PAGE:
Cure for stomach pains = live frogs? | (non-frog) WHIDBEY RECIPES

When a couple in Ormond Beach, Fla. found a frog in their can of Pepsi, they were understandably upset. They had originally thought it was a mouse.

Personally, when I read the item about the frog, I can only say how happy I was that I don’t drink Pepsi.

I don’t, in fact, drink soda pop of any kind, with or without mice or frogs.

As it turns out, however, the Ormond Beach couple and I may be missing out on an unusual opportunity to improve our overall health, if we can stomach the remedy.

A man named Jiang, who lives in China, has been swallowing live tree frogs for 40 years, and claims it cured, and has helped him continue to avoid, severe intestinal complaints.

When he was 26 years old, Jiang suffered from chronic, debilitating intestinal pain, as well as constant coughing. Nothing helped until one doctor, obviously a practitioner of alternative medicine, suggested that he try eating live tree frogs. I have no clue as to why he suggested this but, after a month of eating live frogs, his stomach pains and coughing both were gone and now, 40 years later, the 66-year-old man continues to enjoy good health.

Over the years, according to the report I came upon while researching alternative medicines on the Internet, the man added live mice, baby rats and green frogs to his medicinal treatment, and continued to thrive. He is presumably still alive and well somewhere in the Jiangxi province of China.

I was unable to find out if he caught them all himself or bought them from a local supplier of alternative medicines.

In my bookcase there is a tome titled “Ancient Chinese Medicinal Cures,” a book I acquired several years ago when I was suddenly sidelined with polymyalgia rheumatica, a very aggravating form of arthritis. The immediate cure was prednisone, and it worked like magic.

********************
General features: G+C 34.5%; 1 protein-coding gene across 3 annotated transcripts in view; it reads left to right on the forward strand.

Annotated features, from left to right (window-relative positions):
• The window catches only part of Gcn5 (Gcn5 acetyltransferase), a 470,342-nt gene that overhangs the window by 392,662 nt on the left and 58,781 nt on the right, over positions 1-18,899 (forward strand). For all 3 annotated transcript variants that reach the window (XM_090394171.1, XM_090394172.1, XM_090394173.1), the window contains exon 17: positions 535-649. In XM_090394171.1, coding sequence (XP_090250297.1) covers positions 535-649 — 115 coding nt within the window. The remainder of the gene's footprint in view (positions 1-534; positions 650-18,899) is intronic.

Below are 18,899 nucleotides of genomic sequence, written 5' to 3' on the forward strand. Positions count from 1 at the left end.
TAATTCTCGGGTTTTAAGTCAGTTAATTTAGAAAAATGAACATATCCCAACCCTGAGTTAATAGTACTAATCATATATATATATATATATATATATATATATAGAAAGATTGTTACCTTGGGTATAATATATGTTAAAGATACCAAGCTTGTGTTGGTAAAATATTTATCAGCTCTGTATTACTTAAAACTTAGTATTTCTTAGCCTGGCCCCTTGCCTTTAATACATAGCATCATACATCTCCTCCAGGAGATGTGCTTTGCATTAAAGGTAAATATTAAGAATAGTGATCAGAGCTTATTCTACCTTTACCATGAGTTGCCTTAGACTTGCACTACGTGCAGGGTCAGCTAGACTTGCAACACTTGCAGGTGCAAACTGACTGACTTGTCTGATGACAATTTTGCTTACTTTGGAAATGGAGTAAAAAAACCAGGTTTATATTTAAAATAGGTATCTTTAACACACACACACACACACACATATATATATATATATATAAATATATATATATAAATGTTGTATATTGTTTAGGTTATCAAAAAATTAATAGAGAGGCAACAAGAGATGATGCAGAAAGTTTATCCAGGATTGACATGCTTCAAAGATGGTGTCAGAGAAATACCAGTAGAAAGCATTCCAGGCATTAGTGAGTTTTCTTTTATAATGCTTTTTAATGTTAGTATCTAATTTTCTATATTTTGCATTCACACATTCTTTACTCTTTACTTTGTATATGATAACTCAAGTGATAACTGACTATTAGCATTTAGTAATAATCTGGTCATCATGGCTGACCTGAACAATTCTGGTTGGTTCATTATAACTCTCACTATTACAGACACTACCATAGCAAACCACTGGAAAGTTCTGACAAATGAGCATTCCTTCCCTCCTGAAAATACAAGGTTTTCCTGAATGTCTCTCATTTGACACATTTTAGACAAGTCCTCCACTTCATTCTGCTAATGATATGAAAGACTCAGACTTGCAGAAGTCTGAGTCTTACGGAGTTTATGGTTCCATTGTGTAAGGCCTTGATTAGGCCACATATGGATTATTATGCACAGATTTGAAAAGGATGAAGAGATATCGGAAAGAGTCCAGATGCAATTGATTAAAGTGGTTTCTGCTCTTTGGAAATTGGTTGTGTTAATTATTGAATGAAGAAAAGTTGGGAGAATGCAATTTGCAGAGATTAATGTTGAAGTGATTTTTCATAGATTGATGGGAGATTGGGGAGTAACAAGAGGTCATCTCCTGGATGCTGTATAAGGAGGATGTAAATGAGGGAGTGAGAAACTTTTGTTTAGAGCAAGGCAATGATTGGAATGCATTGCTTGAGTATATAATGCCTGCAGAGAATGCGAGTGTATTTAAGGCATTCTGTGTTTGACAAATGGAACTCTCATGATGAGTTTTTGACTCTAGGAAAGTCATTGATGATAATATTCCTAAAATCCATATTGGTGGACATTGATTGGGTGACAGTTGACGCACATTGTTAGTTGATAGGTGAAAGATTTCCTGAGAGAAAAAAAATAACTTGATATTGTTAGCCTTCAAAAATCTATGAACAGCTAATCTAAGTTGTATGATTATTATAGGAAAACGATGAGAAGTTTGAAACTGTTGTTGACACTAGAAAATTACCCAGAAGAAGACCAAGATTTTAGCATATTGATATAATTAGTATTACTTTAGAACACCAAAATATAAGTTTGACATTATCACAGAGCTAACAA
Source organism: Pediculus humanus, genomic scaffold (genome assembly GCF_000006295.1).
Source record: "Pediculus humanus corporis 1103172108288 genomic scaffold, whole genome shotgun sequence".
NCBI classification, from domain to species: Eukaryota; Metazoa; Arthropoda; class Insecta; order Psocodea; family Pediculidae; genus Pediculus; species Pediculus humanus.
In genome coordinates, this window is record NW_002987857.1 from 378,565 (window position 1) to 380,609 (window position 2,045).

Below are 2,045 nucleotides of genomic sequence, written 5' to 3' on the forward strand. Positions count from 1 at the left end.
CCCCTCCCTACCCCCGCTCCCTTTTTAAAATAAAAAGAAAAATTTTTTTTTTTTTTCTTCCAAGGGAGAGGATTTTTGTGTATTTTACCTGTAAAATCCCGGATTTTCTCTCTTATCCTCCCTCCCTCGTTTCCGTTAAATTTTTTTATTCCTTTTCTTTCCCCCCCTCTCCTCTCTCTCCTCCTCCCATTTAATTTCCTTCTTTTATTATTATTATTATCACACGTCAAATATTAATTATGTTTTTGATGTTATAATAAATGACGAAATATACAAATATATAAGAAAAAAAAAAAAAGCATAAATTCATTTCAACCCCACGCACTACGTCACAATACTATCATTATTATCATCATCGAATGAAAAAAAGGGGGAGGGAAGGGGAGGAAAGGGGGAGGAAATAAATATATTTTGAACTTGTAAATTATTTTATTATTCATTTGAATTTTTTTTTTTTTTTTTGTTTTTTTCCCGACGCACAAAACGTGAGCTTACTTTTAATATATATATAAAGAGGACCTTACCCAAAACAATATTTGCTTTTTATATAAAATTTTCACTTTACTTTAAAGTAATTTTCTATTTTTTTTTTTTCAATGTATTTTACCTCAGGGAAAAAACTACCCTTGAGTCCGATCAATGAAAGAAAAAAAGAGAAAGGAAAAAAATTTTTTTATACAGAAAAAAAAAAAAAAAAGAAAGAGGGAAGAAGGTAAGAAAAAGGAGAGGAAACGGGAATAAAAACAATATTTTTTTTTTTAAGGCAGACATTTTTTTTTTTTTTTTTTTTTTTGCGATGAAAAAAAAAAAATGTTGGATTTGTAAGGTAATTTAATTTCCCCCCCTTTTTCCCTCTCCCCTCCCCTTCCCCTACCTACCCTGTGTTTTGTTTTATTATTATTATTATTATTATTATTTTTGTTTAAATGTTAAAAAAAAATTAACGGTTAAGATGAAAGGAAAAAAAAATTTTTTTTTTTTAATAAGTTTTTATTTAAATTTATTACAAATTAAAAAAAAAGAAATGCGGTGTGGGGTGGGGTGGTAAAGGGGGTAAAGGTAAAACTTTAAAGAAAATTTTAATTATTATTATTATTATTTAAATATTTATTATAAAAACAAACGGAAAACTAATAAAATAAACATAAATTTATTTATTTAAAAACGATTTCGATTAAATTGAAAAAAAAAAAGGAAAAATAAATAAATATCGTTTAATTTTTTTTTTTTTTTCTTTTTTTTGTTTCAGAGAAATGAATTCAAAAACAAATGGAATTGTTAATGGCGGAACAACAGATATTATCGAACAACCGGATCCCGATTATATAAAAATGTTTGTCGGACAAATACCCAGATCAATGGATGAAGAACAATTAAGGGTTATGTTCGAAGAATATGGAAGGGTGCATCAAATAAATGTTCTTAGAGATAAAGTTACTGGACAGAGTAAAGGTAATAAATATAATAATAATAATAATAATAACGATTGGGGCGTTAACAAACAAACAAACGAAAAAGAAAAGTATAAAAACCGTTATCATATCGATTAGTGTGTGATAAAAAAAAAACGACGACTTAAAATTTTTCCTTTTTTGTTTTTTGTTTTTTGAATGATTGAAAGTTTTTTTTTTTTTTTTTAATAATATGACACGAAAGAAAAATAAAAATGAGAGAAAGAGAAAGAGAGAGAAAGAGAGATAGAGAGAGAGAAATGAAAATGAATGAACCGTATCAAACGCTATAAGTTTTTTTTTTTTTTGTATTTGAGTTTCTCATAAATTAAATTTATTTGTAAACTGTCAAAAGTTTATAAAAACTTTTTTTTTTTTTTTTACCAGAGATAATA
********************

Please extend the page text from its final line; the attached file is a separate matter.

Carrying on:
The problem was that I disliked taking the prednisone, and was looking for an alternative method for preventing the flare-ups of the PMR, thus the book on Chinese cures, as well as several others dealing with alternative medicines.

Nowhere in any of my vast array of literature dealing with natural and/or alternative medicines have I come across eating live frogs as a cure for anything, although I have read that some African aborigines once ate poison frogs to give themselves immunity to the poison when shot with darts by enemies. Sort of like getting a flu shot with live vaccine to avoid getting the flu, right?

So, in conclusion, next time you pop the top on a can of soda and find more than you bargained for, don’t be too hasty to complain, or even sue. If it’s a frog, you should probably just take a big gulp, swallow hard and tell yourself you’re just taking your medicine.


No, I’m not going to give you a recipe for preparing frogs’ legs, although I do have a couple, and if you really want one, e-mail me and I’ll get it to you. Right now, however, let’s just deal with food remedies for things that might ail us.